Conditional Formatting supports all (custom) columns created using Admin Columns. Due to how WordPress works, it is not compatible with native WordPress columns or third-party plugin columns. However, most native WordPress columns also have an Admin Columns alternative that does the same (and most of the time more). So apart from third-party columns (which often also have an Admin Columns alternative), almost all columns are supported.
Here are some use cases of how Conditional Formatting can help you make your WordPress data more useful:
Use Conditional Formatting to highlight products low on inventory, identify best-selling items and spot negative reviews.
If you’re a marketer, you know how important it is to track website traffic, engagement metrics, and campaign performance. Easily highlight key metrics like keyword density, SEO score, or readability to quickly identify areas that need improvement.
- Real Estate
If you’re managing a real estate website, you can use Conditional Formatting to highlight properties that match specific criteria. Highlight properties within a price range, number of bedrooms, or location. You can also use Conditional Formatting to track the status of each property, such as “for sale,” “under contract,” or “sold.”
- Event management
If you’re managing a site that lists events, Conditional Formatting can help you easily track and analyze event data. Highlight events with high attendance, track the number of tickets sold, or highlight events with a specific date range. You can also use Conditional Formatting to track the status of each event, such as “upcoming,” “canceled,” or “past.”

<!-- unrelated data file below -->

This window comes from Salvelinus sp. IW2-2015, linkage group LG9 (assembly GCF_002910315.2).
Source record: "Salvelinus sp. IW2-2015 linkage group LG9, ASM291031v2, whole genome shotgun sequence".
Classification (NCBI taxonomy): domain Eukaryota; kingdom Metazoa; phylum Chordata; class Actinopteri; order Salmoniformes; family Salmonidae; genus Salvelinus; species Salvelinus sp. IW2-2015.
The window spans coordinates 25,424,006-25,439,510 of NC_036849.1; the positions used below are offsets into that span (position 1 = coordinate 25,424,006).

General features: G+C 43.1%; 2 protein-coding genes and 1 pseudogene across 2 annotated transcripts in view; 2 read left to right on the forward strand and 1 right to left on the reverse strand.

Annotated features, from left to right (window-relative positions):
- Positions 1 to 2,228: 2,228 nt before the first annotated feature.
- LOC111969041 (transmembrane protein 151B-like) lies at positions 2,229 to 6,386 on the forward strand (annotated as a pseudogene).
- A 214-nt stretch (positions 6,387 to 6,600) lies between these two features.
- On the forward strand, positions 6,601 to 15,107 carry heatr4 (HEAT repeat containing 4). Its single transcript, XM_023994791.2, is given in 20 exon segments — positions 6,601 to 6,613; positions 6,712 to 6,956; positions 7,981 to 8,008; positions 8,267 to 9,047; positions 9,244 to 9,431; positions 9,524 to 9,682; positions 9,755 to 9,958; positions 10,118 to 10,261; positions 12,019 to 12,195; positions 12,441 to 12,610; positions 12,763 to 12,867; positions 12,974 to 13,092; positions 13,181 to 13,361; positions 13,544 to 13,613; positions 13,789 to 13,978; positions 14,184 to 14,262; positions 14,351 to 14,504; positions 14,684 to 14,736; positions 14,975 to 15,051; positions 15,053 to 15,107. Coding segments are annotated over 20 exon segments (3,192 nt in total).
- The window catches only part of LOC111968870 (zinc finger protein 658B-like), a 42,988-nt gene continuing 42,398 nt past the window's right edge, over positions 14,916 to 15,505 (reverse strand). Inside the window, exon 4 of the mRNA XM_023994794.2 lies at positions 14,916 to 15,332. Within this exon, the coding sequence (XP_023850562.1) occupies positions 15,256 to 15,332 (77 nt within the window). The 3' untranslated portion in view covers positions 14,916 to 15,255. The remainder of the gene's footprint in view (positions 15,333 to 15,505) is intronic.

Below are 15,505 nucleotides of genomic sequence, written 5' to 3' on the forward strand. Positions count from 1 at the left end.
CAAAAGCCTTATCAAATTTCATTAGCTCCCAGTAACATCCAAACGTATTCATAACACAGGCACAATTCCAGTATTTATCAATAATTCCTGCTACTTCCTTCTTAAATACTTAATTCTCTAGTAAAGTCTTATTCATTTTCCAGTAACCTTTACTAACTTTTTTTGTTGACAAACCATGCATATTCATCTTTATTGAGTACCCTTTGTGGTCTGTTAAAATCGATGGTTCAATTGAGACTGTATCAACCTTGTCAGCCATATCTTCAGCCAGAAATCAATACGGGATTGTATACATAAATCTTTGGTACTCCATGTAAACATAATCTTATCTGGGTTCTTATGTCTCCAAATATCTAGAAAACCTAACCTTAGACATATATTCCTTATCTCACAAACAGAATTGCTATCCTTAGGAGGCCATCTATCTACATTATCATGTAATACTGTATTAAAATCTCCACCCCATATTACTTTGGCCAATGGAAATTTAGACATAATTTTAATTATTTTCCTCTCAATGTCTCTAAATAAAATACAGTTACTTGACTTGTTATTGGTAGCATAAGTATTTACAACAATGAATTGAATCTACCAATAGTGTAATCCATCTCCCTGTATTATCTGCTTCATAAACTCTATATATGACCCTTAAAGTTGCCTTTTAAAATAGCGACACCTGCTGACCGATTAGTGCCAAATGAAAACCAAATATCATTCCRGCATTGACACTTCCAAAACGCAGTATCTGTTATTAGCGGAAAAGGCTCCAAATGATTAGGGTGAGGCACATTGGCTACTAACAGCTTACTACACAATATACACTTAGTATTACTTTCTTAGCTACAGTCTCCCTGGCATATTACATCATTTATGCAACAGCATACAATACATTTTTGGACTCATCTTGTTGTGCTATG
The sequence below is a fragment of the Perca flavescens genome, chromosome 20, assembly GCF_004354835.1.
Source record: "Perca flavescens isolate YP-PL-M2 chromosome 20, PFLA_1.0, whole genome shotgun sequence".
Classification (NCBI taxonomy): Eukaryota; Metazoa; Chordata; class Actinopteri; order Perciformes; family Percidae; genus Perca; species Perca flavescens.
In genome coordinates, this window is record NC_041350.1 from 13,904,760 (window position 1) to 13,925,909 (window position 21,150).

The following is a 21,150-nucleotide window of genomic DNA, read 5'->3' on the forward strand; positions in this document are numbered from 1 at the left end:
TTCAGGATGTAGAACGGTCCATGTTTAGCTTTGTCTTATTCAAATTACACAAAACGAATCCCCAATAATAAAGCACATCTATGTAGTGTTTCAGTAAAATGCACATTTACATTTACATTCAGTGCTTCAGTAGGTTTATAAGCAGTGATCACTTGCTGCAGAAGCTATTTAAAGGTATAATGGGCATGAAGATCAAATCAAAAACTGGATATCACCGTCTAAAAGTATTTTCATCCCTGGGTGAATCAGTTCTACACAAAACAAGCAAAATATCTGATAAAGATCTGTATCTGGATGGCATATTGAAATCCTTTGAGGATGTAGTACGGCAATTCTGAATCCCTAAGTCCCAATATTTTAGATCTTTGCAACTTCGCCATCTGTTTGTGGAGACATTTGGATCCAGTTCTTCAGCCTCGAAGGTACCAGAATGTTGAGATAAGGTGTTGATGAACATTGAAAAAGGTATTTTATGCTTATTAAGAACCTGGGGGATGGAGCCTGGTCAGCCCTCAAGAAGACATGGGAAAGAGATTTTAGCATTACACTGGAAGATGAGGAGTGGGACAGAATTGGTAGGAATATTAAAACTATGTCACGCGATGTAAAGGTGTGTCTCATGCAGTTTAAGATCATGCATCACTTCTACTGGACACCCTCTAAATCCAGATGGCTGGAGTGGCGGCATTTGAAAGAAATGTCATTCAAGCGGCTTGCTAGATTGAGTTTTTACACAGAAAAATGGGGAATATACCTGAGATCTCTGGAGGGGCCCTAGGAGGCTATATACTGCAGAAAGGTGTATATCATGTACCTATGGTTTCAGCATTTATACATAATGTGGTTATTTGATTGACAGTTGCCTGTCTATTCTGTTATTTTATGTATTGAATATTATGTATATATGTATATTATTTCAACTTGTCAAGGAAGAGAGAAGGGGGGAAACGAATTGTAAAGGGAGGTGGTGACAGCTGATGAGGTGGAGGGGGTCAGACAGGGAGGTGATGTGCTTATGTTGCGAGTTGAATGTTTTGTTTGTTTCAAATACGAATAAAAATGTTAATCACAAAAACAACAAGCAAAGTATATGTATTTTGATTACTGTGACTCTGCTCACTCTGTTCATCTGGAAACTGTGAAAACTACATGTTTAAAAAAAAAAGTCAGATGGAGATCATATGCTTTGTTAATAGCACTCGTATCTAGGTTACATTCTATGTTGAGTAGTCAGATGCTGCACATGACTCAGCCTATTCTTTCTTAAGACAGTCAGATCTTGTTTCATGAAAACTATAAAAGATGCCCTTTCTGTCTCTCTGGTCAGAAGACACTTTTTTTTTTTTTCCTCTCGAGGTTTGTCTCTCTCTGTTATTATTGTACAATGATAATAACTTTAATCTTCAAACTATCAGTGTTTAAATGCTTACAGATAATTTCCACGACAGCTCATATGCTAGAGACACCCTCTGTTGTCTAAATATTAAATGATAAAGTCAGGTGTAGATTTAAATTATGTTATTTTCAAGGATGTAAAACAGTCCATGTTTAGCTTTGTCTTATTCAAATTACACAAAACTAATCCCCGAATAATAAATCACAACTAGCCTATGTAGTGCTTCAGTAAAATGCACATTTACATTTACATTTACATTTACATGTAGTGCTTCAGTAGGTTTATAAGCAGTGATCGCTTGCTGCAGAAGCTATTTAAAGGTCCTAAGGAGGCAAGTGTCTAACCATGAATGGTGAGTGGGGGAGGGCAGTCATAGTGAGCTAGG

This list is of course far from complete, but hopefully, it gives you a better idea of when this feature is really useful.
In summary, these are the main benefits of using Conditional Formatting:
- Easily visualize data and identify trends and patterns
- Customized list tables provide a more user-friendly experience for site admins and content creators
- Easily organize your data based on specific conditions and apply relevant formatting
- Quickly identify and address issues within your data
I hope you too see the possibilities of this extra layer on top of the birds-eye view Admin Columns already offers. Give it a try, it’s shipped with every version of Admin Columns version 6 and later. We are curious to see how you will improve your workflow using Admin Columns.
Will Conditional Formatting work with third-party plugins that add columns to my list tables?Unfortunately, no. At this time, Conditional Formatting only works with the columns that come with Admin Columns Pro
Can I undo or remove Conditional Formatting rules?Yes, you can easily edit or remove Conditional Formatting rules at any time from the column settings page.
Can I apply multiple formatting rules to a single column?Yes, you can apply as many rules as you like to a single column, with each rule having its own set of conditions and formatting options.
What types of conditions can I set for Conditional Formatting?You can set conditions based on specific values, ranges of values, or even based on the date or time a value was last modified.